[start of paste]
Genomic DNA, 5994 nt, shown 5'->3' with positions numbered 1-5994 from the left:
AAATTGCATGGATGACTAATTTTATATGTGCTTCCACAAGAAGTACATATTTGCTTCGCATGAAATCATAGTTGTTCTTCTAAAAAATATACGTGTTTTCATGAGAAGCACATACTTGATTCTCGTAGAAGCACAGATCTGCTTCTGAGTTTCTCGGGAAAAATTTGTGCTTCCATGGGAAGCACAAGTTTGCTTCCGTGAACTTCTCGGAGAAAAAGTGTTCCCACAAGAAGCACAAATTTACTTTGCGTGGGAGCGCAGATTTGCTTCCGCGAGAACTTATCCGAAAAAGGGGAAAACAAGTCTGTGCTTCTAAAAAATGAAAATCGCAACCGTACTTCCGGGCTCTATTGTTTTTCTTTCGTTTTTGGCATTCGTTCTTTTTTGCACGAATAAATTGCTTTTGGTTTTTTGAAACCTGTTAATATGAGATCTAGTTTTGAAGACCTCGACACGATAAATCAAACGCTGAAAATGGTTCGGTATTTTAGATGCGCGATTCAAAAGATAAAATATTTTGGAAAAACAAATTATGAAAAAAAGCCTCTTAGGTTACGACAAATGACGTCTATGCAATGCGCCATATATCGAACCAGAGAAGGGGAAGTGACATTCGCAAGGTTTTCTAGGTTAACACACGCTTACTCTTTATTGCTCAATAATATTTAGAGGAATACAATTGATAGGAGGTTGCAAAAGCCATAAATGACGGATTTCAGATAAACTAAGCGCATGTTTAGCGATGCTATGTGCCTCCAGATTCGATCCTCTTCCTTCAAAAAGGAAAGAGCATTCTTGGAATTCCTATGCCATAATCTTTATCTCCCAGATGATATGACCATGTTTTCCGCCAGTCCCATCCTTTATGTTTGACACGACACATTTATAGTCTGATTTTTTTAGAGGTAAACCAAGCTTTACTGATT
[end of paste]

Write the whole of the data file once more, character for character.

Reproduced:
Genomic DNA, 5994 nt, shown 5'->3' with positions numbered 1-5994 from the left:
AAATTGCATGGATGACTAATTTTATATGTGCTTCCACAAGAAGTACATATTTGCTTCGCATGAAATCATAGTTGTTCTTCTAAAAAATATACGTGTTTTCATGAGAAGCACATACTTGATTCTCGTAGAAGCACAGATCTGCTTCTGAGTTTCTCGGGAAAAATTTGTGCTTCCATGGGAAGCACAAGTTTGCTTCCGTGAACTTCTCGGAGAAAAAGTGTTCCCACAAGAAGCACAAATTTACTTTGCGTGGGAGCGCAGATTTGCTTCCGCGAGAACTTATCCGAAAAAGGGGAAAACAAGTCTGTGCTTCTAAAAAATGAAAATCGCAACCGTACTTCCGGGCTCTATTGTTTTTCTTTCGTTTTTGGCATTCGTTCTTTTTTGCACGAATAAATTGCTTTTGGTTTTTTGAAACCTGTTAATATGAGATCTAGTTTTGAAGACCTCGACACGATAAATCAAACGCTGAAAATGGTTCGGTATTTTAGATGCGCGATTCAAAAGATAAAATATTTTGGAAAAACAAATTATGAAAAAAAGCCTCTTAGGTTACGACAAATGACGTCTATGCAATGCGCCATATATCGAACCAGAGAAGGGGAAGTGACATTCGCAAGGTTTTCTAGGTTAACACACGCTTACTCTTTATTGCTCAATAATATTTAGAGGAATACAATTGATAGGAGGTTGCAAAAGCCATAAATGACGGATTTCAGATAAACTAAGCGCATGTTTAGCGATGCTATGTGCCTCCAGATTCGATCCTCTTCCTTCAAAAAGGAAAGAGCATTCTTGGAATTCCTATGCCATAATCTTTATCTCCCAGATGATATGACCATGTTTTCCGCCAGTCCCATCCTTTATGTTTGACACGACACATTTATAGTCTGATTTTTTTAGAGGTAAACCAAGCTTTACTGATT